Creative Connections & Client Communications
Counseling Insights: May 31, 2004
Qualifying Generalizations for Disclosure of Values
Three very strong maxims in the art of conversational, consultation dialogue are as follows: the first is except in special summary situations never to ask a question answerable by “Yes” or “No”, which can stop the conversation dead in its tracks. (See Counseling Insights: July 15, 1999; October 29, 2002; December 20, 2002; see The Creative Astrologer).
The second is that no event has a value until the client gives it value (see Notebook: August 31, 2001).
And the third is “Qualifying Generalizations.” How often do you hear the client evaluating a life situation by using the words “always, never, everybody, nobody, every time, it never fails”? “Nobody liked me in my teenage years.” [An excuse for low motivation.] “My mother would always, always criticize me whenever I started to feel good about myself. I hate her for it still.” [Perhaps displacement onto the mother of frustration with a non-supportive father, whose sanctity must be preserved. The father never came to the rescue or to “the balance point”.] “Everybody at work has something out for our boss.” [Self-justification] “This is the way life is: I always get the short end of things.” [Self-pity to attract commiseration.]
Letting these kinds of statements go by because they come off your client’s tongue easily is to endorse them further! They are spoken easily because they have been well practiced for too many years. By the astrologer saying, “Nobody liked you? Who was your best friend among all the ‘nobodies’?” you begin to defuse the smoke bomb. [Note how two questions are being asked; one dispelling the other.] Your client can not avoid clarification and explanation.
“You are actually saying that your mother never had even one good thing to say about you. When did she support you? Tell me, please.”
These may seem like very small points, but they are rational probes, stimuli for major disclosure from the client. They support the application of astrological guidelines and clarification of significances for your client. Your client gains objectification, and the practicality of all this is to adjust behavior, attitude, and hope for the future. In this way, you can begin to get to the reality of the situation rather than be swallowed up in the self-deprecation too well routined in your client’s self understanding.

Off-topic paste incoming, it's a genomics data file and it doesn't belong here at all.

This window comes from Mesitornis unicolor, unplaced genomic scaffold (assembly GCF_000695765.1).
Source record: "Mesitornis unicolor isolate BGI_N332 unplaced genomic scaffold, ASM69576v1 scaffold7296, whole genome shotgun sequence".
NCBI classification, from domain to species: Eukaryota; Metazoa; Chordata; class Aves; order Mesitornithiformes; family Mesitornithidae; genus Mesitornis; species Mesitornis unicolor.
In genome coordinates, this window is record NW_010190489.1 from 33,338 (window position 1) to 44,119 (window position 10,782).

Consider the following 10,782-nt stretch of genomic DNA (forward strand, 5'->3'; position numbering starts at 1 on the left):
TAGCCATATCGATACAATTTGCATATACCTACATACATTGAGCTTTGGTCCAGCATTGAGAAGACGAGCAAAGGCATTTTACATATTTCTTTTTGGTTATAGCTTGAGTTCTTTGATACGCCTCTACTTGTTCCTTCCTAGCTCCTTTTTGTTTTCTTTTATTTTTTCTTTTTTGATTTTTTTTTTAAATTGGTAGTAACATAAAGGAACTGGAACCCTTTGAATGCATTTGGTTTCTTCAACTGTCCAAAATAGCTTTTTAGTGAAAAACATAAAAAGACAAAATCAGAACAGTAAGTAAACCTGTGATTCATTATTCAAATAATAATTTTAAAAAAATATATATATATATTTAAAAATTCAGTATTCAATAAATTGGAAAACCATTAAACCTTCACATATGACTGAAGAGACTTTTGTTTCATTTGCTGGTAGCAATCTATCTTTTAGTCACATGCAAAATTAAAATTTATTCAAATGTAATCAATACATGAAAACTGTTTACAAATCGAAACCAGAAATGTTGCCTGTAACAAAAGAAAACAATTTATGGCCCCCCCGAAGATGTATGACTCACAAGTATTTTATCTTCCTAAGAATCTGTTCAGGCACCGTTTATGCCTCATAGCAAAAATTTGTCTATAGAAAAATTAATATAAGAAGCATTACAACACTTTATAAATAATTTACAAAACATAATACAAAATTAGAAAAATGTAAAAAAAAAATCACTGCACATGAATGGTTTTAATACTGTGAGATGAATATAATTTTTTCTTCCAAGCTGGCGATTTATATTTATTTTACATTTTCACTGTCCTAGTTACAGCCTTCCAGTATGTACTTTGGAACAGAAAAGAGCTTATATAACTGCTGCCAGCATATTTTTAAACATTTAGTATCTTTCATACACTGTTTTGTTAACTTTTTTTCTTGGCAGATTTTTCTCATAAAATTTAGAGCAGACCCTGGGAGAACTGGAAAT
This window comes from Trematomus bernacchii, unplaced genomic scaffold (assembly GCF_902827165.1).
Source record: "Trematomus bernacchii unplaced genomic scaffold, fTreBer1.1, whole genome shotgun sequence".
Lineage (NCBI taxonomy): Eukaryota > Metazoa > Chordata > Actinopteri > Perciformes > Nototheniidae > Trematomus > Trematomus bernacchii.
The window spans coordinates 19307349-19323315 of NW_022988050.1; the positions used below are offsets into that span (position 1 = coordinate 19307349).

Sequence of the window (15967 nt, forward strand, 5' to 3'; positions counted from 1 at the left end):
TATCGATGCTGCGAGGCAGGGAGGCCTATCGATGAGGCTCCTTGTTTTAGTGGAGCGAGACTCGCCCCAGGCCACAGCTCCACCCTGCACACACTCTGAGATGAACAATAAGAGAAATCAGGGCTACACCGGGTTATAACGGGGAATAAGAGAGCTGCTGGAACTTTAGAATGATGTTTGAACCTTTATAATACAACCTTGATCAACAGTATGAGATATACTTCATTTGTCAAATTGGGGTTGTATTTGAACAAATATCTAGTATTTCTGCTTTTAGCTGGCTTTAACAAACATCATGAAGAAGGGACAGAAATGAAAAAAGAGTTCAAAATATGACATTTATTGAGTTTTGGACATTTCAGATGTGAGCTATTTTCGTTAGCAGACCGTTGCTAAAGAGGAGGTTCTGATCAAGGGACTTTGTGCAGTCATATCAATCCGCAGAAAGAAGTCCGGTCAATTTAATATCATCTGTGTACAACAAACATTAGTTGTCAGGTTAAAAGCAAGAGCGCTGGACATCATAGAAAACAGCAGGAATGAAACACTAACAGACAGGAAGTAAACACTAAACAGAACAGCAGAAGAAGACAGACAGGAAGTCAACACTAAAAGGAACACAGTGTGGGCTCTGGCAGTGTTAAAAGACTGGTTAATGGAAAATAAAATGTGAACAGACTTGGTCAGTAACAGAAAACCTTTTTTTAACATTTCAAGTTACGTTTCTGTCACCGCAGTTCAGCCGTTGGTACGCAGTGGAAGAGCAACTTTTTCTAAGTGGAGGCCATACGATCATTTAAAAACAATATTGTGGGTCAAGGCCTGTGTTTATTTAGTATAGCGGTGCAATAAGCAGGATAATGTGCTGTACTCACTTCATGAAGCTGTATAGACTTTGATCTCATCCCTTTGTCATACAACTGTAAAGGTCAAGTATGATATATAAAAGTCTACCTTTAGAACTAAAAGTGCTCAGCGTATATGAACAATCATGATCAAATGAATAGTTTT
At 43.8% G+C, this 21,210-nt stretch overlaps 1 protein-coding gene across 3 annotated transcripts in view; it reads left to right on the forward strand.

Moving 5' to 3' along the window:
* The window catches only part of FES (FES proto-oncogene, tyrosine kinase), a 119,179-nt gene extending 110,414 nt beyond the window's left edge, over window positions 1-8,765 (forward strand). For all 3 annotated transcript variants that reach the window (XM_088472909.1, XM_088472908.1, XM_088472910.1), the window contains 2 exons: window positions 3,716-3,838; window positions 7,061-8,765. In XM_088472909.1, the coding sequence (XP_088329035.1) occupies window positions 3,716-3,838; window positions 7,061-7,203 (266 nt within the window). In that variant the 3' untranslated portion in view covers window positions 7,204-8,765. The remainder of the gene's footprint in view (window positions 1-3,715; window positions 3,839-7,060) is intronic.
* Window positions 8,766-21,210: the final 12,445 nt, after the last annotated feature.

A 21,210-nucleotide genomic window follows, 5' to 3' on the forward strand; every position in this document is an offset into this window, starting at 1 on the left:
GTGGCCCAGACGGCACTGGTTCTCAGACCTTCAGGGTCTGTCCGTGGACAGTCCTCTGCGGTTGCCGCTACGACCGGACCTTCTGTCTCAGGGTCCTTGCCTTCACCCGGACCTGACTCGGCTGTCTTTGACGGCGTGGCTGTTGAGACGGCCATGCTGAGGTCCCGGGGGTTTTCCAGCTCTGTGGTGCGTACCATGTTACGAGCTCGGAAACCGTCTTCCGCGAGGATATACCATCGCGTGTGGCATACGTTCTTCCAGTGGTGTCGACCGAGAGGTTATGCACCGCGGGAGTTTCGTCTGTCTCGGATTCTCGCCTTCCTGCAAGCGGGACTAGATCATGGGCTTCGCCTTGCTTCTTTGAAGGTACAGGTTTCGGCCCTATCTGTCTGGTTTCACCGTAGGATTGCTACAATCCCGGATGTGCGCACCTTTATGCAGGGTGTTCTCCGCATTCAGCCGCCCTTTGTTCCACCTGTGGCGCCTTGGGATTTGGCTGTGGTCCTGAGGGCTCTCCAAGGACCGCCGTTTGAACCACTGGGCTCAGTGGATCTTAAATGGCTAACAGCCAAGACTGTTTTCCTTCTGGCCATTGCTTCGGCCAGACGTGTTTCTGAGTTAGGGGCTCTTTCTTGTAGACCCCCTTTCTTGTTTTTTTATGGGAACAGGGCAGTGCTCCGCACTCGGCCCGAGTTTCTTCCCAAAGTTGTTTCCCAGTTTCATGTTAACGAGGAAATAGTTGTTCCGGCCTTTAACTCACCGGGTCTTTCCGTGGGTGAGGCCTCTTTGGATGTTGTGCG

When people make generalizations about their individual sphere, the world, they then begin to extend those generalizations to others. “Nobody liked me as a teenager” easily becomes “Nobody at work seems to care what I do.” These self-deprecators (a powerful 2nd House, 11th House crisis, etc.) are taking value judgements about themselves and applying them to other people. If the client generalizes into a pseudo-factual condition: “I’ve come to the conclusion that marriage is stupid, not worth a damn.” You must challenge this gently: “For whom is marriage stupid and not worth a damn?” ------“Sex is unimportant, really.” For whom is sex unimportant?”---“My husband knows what I want, and I’ll just wait him out!” --“How do you know that your husband is aware of what you want? --The key response pivots are “For whom are …” and “How do you know that …”, “What if things weren’t really as you say they are, what would be the state of affairs then…?,” and “If that could be adjusted, what would come out of it?”
Remember: the response to your evaluating interrogation will reveal the values and realities of your client’s needs.
Disclosure is essential. Astrological consultation is not a one-sided performance by some Svengali magician astrologer with a conical hat! Disclosure links astrological guidelines to the reality experience of your client. Disclosure is hard for anyone. It’s scary. We hold back for fear of criticism, rejection, abandonment [please see the major study of this in The Astrology of Intimacy, Sexuality & Relationship”]. People feel better when they “disclose.” For example, what is the Catholic sacrament of Confession? The Protestant Witnessing”, getting something off your chest, the weight off your shoulders, owning up to something, etc.?
We feel better after disclosure because it implies trust of the other person, invites a close relationship, an intimacy, alleviates feelings of guilt, and clarifies personal values. Society actually works against disclosure in a Saturnine way: it isn’t considered proper to talk so much or so openly about yourself. So we are fearful of criticism. On the other hand, it is fascinating to see Saturnine or Saturn/Pluto configurations with the Aries Point: skeletons in the closet then do come out very easily. The pains and fears are worn on one’s sleeve! [Recall Judy Garland’s awesome Saturn-Mercury square on Aries Points! The world was witness to her pain.]
The psychotherapeutic literature is filled statements of the “How did you feel about that” category. The follow-up then that really works is, “I appreciate that. Thank you. But what if we look back on this this way….?” Notice how we are setting the difficulty into the past while we are approaching objective evaluation and attitudinal/behavioral change for the future! Think these conversational cues and pivots over carefully. Listen for them in your family and work conversations and, of course, in your consultation dialogues. Try the probes and adjustments. You will be rewarded as your astrology comes to life vividly; and so will your client! **A fine text about this subject is by Mackay, Davis, and Fanning; New Harbinger Publications,Oakland CA ISBN #1-57224-022-9. "The Communications Skills Book."
Next Update: June 30, 2004